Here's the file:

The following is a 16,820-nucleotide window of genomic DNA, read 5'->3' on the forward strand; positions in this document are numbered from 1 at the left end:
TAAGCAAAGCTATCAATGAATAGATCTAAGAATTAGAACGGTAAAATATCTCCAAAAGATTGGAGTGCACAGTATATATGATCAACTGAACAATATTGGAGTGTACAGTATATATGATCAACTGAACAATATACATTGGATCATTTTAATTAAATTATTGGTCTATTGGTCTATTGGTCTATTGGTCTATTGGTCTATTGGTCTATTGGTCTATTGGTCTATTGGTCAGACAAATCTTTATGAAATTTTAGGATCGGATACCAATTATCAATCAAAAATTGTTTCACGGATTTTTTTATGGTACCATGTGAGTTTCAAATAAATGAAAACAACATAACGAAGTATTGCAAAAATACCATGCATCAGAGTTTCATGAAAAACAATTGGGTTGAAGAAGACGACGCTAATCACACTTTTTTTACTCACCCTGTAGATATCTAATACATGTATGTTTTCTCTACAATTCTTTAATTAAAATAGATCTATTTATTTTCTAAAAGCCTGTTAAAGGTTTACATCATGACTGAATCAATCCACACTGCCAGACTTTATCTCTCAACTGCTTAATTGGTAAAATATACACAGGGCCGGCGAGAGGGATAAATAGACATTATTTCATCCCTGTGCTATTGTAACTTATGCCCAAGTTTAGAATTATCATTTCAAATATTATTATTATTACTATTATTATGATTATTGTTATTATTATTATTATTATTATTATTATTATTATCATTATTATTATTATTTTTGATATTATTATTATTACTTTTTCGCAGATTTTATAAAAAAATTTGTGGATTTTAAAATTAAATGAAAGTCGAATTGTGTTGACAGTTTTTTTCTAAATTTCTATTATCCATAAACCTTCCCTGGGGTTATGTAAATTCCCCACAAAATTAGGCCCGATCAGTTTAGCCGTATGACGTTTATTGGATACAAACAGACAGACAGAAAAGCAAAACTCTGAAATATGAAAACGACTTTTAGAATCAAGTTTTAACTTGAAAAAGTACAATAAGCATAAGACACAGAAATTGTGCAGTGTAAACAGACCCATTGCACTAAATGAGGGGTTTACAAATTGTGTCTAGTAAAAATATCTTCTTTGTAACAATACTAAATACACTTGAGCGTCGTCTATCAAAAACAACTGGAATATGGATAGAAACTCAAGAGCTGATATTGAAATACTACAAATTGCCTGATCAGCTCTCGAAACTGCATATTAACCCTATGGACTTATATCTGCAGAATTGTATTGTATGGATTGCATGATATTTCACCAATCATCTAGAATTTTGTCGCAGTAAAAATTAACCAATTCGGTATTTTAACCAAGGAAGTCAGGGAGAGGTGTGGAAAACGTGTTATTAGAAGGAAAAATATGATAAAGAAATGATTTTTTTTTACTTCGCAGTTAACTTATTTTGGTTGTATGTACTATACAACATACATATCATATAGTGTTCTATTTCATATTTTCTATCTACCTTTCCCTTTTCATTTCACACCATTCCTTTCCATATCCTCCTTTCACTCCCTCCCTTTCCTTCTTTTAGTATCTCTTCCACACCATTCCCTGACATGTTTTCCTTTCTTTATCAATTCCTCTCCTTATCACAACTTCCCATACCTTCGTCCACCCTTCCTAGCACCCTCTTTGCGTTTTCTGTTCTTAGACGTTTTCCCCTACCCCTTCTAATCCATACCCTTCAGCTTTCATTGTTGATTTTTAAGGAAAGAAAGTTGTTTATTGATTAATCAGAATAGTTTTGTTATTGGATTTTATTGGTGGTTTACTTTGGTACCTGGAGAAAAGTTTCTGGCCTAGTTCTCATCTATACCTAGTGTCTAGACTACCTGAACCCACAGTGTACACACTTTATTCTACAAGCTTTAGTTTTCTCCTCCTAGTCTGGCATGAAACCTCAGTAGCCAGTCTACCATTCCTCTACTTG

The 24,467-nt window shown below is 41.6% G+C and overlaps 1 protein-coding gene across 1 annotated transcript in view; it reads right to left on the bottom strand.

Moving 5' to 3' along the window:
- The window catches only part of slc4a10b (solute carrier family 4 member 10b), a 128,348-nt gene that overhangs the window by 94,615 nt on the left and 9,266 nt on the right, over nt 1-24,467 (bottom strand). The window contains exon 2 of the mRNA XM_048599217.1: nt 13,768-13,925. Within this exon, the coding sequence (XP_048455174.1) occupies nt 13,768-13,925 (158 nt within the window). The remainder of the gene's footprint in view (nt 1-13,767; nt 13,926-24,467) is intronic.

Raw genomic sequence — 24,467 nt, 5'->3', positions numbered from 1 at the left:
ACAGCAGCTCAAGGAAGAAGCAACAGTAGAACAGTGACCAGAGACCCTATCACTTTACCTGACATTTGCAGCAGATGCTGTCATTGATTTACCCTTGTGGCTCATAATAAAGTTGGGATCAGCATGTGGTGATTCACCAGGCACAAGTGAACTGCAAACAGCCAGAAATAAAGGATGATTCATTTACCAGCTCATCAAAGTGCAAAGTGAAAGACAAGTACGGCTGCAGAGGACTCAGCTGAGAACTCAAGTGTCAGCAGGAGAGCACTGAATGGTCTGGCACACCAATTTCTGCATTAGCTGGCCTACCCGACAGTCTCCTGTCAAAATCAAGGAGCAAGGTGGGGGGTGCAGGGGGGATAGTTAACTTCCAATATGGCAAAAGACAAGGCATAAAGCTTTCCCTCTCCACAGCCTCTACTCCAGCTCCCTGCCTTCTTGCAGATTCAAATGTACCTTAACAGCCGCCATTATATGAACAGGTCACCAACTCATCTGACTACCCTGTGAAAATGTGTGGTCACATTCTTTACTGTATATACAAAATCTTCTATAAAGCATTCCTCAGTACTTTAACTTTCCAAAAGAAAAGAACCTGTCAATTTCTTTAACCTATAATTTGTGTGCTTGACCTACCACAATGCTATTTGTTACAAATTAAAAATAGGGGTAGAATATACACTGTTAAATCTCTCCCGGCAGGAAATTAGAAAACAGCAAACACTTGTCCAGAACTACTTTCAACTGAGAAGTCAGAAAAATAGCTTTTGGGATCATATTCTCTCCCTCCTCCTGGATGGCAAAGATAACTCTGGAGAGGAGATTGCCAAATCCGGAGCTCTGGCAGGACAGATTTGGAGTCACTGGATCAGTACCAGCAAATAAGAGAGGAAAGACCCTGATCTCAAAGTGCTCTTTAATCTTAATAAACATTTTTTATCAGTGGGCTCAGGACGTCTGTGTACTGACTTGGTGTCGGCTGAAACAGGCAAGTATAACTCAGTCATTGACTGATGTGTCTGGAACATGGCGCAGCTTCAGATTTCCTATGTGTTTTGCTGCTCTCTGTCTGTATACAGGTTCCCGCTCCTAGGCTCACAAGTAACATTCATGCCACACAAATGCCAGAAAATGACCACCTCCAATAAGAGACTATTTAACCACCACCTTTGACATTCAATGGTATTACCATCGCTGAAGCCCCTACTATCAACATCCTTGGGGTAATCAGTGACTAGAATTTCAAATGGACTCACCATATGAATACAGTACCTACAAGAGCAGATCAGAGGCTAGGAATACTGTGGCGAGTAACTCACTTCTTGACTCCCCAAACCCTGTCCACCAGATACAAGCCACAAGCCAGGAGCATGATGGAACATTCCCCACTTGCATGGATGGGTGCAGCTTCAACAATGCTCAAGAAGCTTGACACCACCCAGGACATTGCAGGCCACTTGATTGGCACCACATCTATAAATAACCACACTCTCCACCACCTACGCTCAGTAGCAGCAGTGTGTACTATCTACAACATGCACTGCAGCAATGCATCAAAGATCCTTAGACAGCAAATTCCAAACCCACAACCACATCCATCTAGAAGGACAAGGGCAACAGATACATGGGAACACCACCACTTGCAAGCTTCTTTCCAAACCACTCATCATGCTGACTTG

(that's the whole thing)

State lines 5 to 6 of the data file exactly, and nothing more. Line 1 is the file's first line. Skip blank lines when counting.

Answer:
- The window catches only part of slc4a10b (solute carrier family 4 member 10b), a 128,348-nt gene that overhangs the window by 94,615 nt on the left and 9,266 nt on the right, over nt 1-24,467 (bottom strand). The window contains exon 2 of the mRNA XM_048599217.1: nt 13,768-13,925. Within this exon, the coding sequence (XP_048455174.1) occupies nt 13,768-13,925 (158 nt within the window). The remainder of the gene's footprint in view (nt 1-13,767; nt 13,926-24,467) is intronic.

Raw genomic sequence — 24,467 nt, 5'->3', positions numbered from 1 at the left: